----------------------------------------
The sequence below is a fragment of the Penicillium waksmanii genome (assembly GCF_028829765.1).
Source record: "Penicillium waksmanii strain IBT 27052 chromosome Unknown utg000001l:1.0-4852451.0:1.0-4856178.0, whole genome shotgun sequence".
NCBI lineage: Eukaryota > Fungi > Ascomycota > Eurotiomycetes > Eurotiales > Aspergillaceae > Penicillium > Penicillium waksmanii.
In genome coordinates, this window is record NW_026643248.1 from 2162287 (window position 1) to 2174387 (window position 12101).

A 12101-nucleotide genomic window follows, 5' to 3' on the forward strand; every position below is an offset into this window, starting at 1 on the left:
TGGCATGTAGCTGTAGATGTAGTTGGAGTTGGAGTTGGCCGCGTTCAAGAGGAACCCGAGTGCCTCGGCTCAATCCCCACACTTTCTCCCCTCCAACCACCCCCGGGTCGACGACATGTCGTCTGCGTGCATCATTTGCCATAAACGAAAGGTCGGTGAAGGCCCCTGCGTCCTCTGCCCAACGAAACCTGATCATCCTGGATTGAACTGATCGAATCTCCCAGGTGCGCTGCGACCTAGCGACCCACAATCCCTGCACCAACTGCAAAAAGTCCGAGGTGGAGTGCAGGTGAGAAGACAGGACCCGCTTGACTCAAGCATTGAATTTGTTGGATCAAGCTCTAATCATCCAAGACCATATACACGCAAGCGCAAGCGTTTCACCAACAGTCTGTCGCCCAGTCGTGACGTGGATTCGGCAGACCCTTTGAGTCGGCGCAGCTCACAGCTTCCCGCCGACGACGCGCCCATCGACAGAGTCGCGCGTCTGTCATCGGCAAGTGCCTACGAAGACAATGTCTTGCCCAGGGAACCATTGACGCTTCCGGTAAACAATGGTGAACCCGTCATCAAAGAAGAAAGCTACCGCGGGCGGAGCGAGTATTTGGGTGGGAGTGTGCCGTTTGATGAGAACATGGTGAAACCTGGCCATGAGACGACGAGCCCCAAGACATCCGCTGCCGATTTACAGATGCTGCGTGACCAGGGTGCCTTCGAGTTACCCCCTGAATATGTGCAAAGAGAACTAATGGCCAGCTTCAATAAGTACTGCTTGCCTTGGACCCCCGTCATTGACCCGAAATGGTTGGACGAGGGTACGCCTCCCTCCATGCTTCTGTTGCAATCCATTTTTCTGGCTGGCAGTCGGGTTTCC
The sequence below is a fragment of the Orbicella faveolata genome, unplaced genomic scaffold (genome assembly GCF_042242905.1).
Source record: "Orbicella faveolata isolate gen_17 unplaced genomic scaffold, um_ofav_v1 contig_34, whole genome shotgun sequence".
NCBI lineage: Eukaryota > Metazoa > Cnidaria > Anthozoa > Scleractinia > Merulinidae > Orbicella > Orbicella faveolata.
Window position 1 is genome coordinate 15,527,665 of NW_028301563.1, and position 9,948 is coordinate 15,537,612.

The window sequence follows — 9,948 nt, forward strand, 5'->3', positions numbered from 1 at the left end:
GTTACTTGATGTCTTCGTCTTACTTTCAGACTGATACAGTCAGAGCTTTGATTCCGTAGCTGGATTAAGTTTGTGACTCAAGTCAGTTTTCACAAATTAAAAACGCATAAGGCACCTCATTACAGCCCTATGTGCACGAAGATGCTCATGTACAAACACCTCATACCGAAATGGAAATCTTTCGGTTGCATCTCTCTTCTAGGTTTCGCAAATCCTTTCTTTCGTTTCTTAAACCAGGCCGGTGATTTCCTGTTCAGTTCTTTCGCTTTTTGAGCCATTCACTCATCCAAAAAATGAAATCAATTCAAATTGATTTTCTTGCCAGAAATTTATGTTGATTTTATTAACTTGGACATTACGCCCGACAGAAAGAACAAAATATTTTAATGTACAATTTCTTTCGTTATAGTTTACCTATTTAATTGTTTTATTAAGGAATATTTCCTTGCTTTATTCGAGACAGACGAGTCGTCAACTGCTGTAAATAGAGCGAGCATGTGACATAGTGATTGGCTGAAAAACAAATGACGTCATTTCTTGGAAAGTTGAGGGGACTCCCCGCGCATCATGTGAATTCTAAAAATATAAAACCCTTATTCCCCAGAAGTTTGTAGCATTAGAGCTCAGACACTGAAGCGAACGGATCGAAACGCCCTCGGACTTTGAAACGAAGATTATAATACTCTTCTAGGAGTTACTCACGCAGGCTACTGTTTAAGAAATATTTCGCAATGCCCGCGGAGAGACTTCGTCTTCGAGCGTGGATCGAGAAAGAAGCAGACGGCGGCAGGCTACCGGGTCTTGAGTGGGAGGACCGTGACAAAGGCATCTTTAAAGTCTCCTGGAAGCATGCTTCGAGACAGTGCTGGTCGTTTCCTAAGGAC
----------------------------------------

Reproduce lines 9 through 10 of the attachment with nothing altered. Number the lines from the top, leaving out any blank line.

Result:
NCBI lineage: Eukaryota > Metazoa > Cnidaria > Anthozoa > Scleractinia > Merulinidae > Orbicella > Orbicella faveolata.
Window position 1 is genome coordinate 15,527,665 of NW_028301563.1, and position 9,948 is coordinate 15,537,612.